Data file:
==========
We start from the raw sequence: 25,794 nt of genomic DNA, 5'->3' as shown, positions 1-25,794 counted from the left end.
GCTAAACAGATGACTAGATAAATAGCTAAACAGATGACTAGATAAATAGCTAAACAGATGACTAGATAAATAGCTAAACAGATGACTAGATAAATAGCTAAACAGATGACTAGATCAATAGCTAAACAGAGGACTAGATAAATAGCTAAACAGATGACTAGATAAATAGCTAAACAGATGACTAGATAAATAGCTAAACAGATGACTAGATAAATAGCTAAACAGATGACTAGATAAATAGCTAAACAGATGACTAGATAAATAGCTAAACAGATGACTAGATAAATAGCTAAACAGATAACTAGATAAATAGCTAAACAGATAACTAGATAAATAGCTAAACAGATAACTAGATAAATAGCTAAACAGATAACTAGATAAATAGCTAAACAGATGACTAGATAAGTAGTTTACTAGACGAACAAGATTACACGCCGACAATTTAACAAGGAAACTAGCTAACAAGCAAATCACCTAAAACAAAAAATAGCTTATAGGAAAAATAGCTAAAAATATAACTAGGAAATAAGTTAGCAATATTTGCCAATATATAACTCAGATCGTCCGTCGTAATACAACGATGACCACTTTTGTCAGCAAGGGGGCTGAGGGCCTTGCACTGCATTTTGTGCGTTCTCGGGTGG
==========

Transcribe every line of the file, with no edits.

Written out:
We start from the raw sequence: 25,794 nt of genomic DNA, 5'->3' as shown, positions 1-25,794 counted from the left end.
GCTAAACAGATGACTAGATAAATAGCTAAACAGATGACTAGATAAATAGCTAAACAGATGACTAGATAAATAGCTAAACAGATGACTAGATAAATAGCTAAACAGATGACTAGATCAATAGCTAAACAGAGGACTAGATAAATAGCTAAACAGATGACTAGATAAATAGCTAAACAGATGACTAGATAAATAGCTAAACAGATGACTAGATAAATAGCTAAACAGATGACTAGATAAATAGCTAAACAGATGACTAGATAAATAGCTAAACAGATGACTAGATAAATAGCTAAACAGATAACTAGATAAATAGCTAAACAGATAACTAGATAAATAGCTAAACAGATAACTAGATAAATAGCTAAACAGATAACTAGATAAATAGCTAAACAGATGACTAGATAAGTAGTTTACTAGACGAACAAGATTACACGCCGACAATTTAACAAGGAAACTAGCTAACAAGCAAATCACCTAAAACAAAAAATAGCTTATAGGAAAAATAGCTAAAAATATAACTAGGAAATAAGTTAGCAATATTTGCCAATATATAACTCAGATCGTCCGTCGTAATACAACGATGACCACTTTTGTCAGCAAGGGGGCTGAGGGCCTTGCACTGCATTTTGTGCGTTCTCGGGTGG